It has many natural curiosities, and much wild and beauti. ful scenery. The length of the Rio Grande, in its windings in the Territory, is about 1200 miles; and its valley from one to twelve miles wide. Its Territorial government was organized in 1850. The population, in 1870, was 91,874. Many tribes of Indians roam over the territory and through Texas, Arizona, and northern Mexico. Most of the people are Roman Catholics. It includes an area of about 100,000 square miles. Every free white male inhabitant living in the territory at the time of its organization had the right of suffrage, that right being regulated in other respects by its legislative Assembly ·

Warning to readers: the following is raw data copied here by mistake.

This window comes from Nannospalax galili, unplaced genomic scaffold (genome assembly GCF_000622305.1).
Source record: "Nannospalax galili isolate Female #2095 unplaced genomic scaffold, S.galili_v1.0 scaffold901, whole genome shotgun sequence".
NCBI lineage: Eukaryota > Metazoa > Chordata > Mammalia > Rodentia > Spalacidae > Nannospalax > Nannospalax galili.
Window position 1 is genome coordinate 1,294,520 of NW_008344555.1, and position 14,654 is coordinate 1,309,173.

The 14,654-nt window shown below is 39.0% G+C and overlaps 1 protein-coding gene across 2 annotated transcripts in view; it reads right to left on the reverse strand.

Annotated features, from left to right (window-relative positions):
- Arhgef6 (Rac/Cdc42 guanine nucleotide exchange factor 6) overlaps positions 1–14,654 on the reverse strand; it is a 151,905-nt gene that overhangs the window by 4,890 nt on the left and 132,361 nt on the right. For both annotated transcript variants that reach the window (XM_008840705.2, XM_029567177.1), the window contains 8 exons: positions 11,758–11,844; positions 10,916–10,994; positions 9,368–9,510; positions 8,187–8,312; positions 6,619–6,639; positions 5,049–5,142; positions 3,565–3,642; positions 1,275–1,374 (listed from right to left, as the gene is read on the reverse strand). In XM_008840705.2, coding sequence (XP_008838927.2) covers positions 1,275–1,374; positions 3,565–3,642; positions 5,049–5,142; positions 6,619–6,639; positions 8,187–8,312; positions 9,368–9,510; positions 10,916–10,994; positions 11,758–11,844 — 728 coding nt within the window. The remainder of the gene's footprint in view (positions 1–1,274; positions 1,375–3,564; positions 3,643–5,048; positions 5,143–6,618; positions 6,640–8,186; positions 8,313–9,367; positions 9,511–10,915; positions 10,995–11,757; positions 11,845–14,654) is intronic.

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Was formerly a part of the Mexican territory of Upper California, and was acquired by the United States in 1848, by the treaty of Guadalupe Hidalgo. It was too distant, desolate, and dangerous a region for much settlement by Mexicans, and has little known history anterior to the explorations of Fremont between 1843 and 1846.